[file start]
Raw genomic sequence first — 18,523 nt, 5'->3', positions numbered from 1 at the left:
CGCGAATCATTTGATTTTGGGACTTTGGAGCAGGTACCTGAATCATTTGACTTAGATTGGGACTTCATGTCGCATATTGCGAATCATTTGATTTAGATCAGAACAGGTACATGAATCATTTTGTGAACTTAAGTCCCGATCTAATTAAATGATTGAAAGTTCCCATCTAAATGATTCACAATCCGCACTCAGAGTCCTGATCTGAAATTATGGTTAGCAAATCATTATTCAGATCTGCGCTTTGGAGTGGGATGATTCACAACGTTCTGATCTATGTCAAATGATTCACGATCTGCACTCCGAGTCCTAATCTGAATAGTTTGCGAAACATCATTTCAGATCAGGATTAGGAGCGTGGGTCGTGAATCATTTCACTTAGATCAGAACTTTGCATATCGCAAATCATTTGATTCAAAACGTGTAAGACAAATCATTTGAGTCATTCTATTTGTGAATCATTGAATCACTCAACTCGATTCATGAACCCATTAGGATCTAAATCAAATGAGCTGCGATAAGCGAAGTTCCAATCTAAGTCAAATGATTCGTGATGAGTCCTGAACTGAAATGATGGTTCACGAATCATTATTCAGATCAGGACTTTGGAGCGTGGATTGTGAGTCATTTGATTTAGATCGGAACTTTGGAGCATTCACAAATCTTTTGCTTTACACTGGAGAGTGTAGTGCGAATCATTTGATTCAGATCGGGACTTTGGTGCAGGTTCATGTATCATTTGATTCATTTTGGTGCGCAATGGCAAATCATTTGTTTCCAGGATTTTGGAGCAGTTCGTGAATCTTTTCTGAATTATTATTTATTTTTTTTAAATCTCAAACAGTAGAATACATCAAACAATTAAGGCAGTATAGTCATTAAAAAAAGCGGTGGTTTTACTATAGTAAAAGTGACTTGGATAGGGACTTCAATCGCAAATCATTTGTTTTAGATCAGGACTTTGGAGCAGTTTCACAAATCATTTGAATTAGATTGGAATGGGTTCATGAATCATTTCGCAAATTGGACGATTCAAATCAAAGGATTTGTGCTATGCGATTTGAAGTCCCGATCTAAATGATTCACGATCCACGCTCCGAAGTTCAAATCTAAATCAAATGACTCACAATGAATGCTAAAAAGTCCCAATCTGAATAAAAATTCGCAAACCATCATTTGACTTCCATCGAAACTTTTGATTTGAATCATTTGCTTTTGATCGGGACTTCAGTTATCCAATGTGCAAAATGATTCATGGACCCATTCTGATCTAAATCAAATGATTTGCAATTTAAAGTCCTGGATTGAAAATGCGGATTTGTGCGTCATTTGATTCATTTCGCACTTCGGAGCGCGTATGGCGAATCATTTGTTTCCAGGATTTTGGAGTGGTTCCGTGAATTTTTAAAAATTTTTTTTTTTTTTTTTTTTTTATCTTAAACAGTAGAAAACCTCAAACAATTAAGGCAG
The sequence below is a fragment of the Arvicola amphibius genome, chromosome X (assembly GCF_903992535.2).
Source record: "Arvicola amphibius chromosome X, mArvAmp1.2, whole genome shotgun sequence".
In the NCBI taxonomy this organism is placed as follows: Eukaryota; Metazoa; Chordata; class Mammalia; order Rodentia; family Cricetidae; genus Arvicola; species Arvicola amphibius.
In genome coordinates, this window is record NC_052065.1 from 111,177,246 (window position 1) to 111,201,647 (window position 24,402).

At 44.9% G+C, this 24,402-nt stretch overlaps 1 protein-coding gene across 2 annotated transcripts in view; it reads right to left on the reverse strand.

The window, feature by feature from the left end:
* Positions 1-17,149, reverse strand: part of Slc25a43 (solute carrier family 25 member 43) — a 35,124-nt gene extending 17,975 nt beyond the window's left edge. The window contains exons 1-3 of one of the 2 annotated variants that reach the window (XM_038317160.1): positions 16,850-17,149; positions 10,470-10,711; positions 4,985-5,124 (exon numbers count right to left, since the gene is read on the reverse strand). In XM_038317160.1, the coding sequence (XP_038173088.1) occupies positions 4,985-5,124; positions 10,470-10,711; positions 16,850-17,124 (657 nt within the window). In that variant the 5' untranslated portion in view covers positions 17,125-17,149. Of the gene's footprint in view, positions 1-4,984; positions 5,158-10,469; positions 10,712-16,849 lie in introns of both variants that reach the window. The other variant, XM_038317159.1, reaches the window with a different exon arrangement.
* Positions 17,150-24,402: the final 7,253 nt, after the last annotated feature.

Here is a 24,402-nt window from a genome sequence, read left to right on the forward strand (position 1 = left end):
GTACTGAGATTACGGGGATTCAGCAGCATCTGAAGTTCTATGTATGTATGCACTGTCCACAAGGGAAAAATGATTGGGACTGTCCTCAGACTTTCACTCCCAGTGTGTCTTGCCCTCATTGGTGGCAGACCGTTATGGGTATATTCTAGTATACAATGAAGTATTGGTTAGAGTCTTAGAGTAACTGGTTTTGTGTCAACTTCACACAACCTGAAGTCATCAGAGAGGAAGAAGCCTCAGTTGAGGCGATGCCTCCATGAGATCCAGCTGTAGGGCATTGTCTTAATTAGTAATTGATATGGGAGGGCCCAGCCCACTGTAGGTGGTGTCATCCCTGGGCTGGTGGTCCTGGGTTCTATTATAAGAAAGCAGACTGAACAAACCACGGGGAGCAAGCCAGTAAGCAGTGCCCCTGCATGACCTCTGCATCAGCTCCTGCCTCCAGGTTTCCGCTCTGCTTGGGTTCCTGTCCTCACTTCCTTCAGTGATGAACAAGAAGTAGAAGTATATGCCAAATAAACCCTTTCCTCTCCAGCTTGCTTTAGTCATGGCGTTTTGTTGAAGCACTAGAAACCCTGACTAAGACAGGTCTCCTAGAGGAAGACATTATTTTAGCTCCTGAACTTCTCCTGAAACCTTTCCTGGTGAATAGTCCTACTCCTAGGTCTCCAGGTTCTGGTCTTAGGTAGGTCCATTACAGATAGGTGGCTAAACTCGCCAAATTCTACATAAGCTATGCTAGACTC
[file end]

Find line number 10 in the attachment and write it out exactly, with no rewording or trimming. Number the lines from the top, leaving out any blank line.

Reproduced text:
* Positions 17,150-24,402: the final 7,253 nt, after the last annotated feature.